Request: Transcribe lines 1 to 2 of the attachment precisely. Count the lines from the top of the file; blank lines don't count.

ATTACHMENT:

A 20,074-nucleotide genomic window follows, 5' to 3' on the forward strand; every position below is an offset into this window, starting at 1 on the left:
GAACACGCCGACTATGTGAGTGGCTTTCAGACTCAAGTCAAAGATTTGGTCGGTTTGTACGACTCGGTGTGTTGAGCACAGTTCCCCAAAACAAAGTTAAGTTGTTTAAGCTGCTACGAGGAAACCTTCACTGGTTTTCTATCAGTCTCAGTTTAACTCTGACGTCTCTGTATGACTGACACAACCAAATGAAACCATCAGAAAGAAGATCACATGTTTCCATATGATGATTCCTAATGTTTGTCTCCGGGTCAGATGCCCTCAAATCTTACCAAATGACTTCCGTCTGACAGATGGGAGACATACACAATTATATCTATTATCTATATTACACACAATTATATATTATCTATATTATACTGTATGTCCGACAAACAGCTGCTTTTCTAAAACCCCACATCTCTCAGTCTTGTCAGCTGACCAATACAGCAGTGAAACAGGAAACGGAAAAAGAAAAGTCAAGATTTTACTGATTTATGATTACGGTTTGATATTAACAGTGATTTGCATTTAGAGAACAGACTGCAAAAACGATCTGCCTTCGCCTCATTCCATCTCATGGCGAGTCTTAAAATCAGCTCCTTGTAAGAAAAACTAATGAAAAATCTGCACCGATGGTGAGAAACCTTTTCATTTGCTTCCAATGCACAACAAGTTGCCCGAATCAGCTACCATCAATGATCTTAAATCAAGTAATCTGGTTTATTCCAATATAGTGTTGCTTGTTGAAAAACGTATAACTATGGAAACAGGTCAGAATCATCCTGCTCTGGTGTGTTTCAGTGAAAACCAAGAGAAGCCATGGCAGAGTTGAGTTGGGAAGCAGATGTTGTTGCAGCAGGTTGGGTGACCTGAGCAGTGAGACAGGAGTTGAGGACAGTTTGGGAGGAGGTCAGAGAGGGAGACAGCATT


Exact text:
A 20,074-nucleotide genomic window follows, 5' to 3' on the forward strand; every position below is an offset into this window, starting at 1 on the left:
GAACACGCCGACTATGTGAGTGGCTTTCAGACTCAAGTCAAAGATTTGGTCGGTTTGTACGACTCGGTGTGTTGAGCACAGTTCCCCAAAACAAAGTTAAGTTGTTTAAGCTGCTACGAGGAAACCTTCACTGGTTTTCTATCAGTCTCAGTTTAACTCTGACGTCTCTGTATGACTGACACAACCAAATGAAACCATCAGAAAGAAGATCACATGTTTCCATATGATGATTCCTAATGTTTGTCTCCGGGTCAGATGCCCTCAAATCTTACCAAATGACTTCCGTCTGACAGATGGGAGACATACACAATTATATCTATTATCTATATTACACACAATTATATATTATCTATATTATACTGTATGTCCGACAAACAGCTGCTTTTCTAAAACCCCACATCTCTCAGTCTTGTCAGCTGACCAATACAGCAGTGAAACAGGAAACGGAAAAAGAAAAGTCAAGATTTTACTGATTTATGATTACGGTTTGATATTAACAGTGATTTGCATTTAGAGAACAGACTGCAAAAACGATCTGCCTTCGCCTCATTCCATCTCATGGCGAGTCTTAAAATCAGCTCCTTGTAAGAAAAACTAATGAAAAATCTGCACCGATGGTGAGAAACCTTTTCATTTGCTTCCAATGCACAACAAGTTGCCCGAATCAGCTACCATCAATGATCTTAAATCAAGTAATCTGGTTTATTCCAATATAGTGTTGCTTGTTGAAAAACGTATAACTATGGAAACAGGTCAGAATCATCCTGCTCTGGTGTGTTTCAGTGAAAACCAAGAGAAGCCATGGCAGAGTTGAGTTGGGAAGCAGATGTTGTTGCAGCAGGTTGGGTGACCTGAGCAGTGAGACAGGAGTTGAGGACAGTTTGGGAGGAGGTCAGAGAGGGAGACAGCATT